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MCN Fleet: Your Ducati Streetfighter V4 S questions answered

Published: 14 May 2020

Updated: 15 May 2020

After waiting for what seemed like an eternity, we finally got our hands-on Ducati’s Streetfighter V4 S in mid-March and spent a day on the road, just before lockdown.

As you’d expect from a 205bhp super-naked with wild superbike blood coursing through its veins, it didn’t disappoint.

It’s proved to be our most popular review of 2020, and it’s also thrown up a number of new questions from our readers and website users. So here goes…

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Do the wings make a difference?

Ducati Streetfighter V4S wings

Ducati’s chief test rider Alessandro Valia told MCN that when they began the Streetfighter V4 project with a naked, straight-barred Panigale V4, it was unstable, bordering on unrideable.

They lengthened the swingarm, calmed the power and refined the electronics, but it was still an animal. He finally asked the engineers to try wings, so they plucked some off a V4 R: problem solved. They came up with the bi-plane design to suit its looks, which Valia says improves stability, not just flat-out but also on the road.

How can Ducati justify the price?

Ducati Streetfighter V4S straight bar

In ‘S’ spec, with electronic Öhlins and Marchesini forged ali wheels, it’s not cheap, especially when you compare it to BMW’s S1000R, which starts at just £11,570 in base trim. Is the Ducati worth the extra £8k? On the road all bikes with this amount of power are basically capable of covering distance at the same speed, so no.

But on track its superbike chassis and power advantage will see it creep ahead. Build quality, paint finish, attention to detail and equipment are also a class above.

Is it really more user friendly than a superbike on the road?

Ducati Streetfighter V4S on the road

Yep. That’s the beauty of super-nakeds like the new Streetfighter: they offer undiluted superbike performance and technology with an easier to live with riding position. The Streetfighter V4’s obvious comparison is with its Panigale V4 sister – a thing of aching beauty, aggression, immense power and presence, but its low clip-ons and hard seat turn a long journey into a feat of endurance.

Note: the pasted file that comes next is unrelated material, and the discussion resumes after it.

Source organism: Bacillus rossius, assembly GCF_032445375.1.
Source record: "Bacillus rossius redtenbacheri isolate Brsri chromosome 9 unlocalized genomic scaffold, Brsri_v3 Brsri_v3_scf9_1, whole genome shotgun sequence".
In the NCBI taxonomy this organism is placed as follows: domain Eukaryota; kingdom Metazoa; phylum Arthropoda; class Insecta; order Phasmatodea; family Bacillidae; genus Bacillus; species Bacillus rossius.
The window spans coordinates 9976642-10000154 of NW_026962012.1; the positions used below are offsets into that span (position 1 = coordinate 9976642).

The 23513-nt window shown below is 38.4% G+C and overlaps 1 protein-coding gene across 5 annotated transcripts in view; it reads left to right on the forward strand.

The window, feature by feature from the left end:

The Panigale’s aerodynamics are also so effective there’s little impression of speed, even when you’re really motoring. The Streetfighter’s upright stance is far kinder to knees, wrists, back, neck and with no fairing to hide behind you there’s a more vivid sense of speed. So yes the new bike does work out to be a more rewarding experience on the roads and that’s not to say you won’t have big fun if you take it on track, too.

How does it compare to the Aprilia Tuono V4 1100 Factory?

Ducati Streetfighter V4S onboard

The £17,199, 173bhp Aprilia Tuono V4 1100 Factory has reigned supreme since its release five years ago, but the Streetfighter V4 S is up for the fight. Although pricier, the Ducati has a fresher design, is finished more luxuriously and has a clearer, more modern, easier to navigate dash.

It’s more powerful, too, so it’ll be hard to beat on track, but the Aprilia’s less spikey motor and more fluid handling should be friendlier on the road. It also has better wind protection, comes with cruise control and is blessed with one of the most evocative, wailing V4 soundtracks ever to grace a motorcycle.

Does it really not wheelie?

Ducati Streetfighter V4S left side

Unlike some rivals, the new Streetfighter V4 isn’t the natural born wheelie merchant you’d expect. It’s a deliberate ploy from Ducati to make a 205bhp naked less of a handful.

Of course, you can force it up, but even with its wheelie control disabled, you have to overcome its in-built mechanical and electronic anti-lift barriers: a long swingarm, wings, counter rotating crank and decreasing torque maps. Get it past that lot and it’s actually quite aggressive, so you’ll need to bring your wheelie A-game… and cover the back brake!

Update one: Streetfighter V4 promises marriage made in heaven

Published: 10.03.20

The Ducati Streetfighter V4 S

I’ve always loved the Ducati Streetfighter - crossed-up wheelies and superbike handling... What’s not to like? I also ran a Panigale V4 in 2018, which I loved but was so uncomfortable. That engine/chassis with a riding position you can live with must be a marriage made in heaven.

The rider Michael Neeves, Chief Road Tester, 50, 6ft. 34 years road riding. Racer, tester, tourer.

Bike specs 1103cc | 205bhp | 199kg | 845mm seat

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